Thank you to Sarah Lau for the post.
I recently had the honour of MCing the WA semi-final of FameLab 2016 at the WA Maritime Museum in Fremantle.
FameLab sees early career researchers share their research in a three minute presentation – using everything from props to poetry, but certainly no PowerPoint!
Beginning in 2005 at the Cheltenham Science Festival, FameLab has grown through a partnership with the British Council to include over 5000 researchers in more than 25 countries, becoming one of the leading international science communication competitions.
In WA, the 12 competitors spent the day leading into the semi-final in an intensive science communication workshop with leading science communicators and broadcasters (and ASC luminaries), including Frankie Lee, Renae Sayers and Kylie Sturgess.
The evening then lit up with the finalists showcasing a diversity of styles and topics to an appreciative audience.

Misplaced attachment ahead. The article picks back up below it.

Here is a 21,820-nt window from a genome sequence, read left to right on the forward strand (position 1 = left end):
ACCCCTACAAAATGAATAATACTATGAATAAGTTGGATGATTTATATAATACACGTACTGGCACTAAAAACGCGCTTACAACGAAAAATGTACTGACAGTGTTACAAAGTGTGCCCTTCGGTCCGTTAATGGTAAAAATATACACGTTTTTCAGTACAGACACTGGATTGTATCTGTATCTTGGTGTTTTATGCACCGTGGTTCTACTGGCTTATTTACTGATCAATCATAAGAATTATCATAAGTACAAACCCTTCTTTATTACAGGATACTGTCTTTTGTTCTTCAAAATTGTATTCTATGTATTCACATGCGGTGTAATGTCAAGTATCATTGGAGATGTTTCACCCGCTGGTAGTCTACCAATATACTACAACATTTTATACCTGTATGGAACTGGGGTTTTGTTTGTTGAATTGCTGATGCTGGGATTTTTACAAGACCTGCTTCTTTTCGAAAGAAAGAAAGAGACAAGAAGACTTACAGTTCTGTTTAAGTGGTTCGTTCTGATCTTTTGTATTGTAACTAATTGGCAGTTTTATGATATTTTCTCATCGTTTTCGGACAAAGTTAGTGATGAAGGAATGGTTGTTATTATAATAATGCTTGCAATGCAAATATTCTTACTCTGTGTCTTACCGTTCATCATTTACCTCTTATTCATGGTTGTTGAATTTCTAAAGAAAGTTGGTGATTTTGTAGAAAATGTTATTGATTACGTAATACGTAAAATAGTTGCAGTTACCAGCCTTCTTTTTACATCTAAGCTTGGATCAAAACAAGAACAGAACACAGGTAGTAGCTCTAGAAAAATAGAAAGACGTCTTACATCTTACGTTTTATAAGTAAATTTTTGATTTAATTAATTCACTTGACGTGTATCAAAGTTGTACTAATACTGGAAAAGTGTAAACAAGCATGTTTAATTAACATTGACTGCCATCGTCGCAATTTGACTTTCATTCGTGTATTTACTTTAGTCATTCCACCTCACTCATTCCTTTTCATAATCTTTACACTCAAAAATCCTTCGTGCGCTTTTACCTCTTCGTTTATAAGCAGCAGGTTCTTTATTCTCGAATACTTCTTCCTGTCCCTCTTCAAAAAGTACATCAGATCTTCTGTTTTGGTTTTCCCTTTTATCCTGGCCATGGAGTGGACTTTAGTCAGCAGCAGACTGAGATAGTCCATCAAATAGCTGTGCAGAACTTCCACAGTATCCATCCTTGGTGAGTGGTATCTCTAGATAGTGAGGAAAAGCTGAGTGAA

The judging panel had the challenge of evaluating each presenter and presentation on ‘content, clarity and charisma’.
It was a tough call, but the winner of the WA semi-final was Mahmoud Bassal from The University of South Australia, with ‘The Cancer Conundrum’, about genetic and metabolic changes in Acute Myeloid Leukaemia.
Mahmoud also took out the Audience Choice Award.
The runner–up was Toby Brown from ICRAR-University of Western Australia and Swinburne University, with ‘Chasing Shadows’, about how dark matter shapes our Universe.
Programs such as FameLab are important in promoting excellence in science communication and demonstrating the many benefits of communicating research in interesting and accessible ways.
On a personal level, it is a very rewarding experience to be part of a program which helps early career researchers build their communication skills to expand the reach and impact of their research.
If you are in WA this week, you can see some of Australia’s best and brightest early career researchers share their work at the national FameLab final at the WA Museum in Perth on 5 May 2016.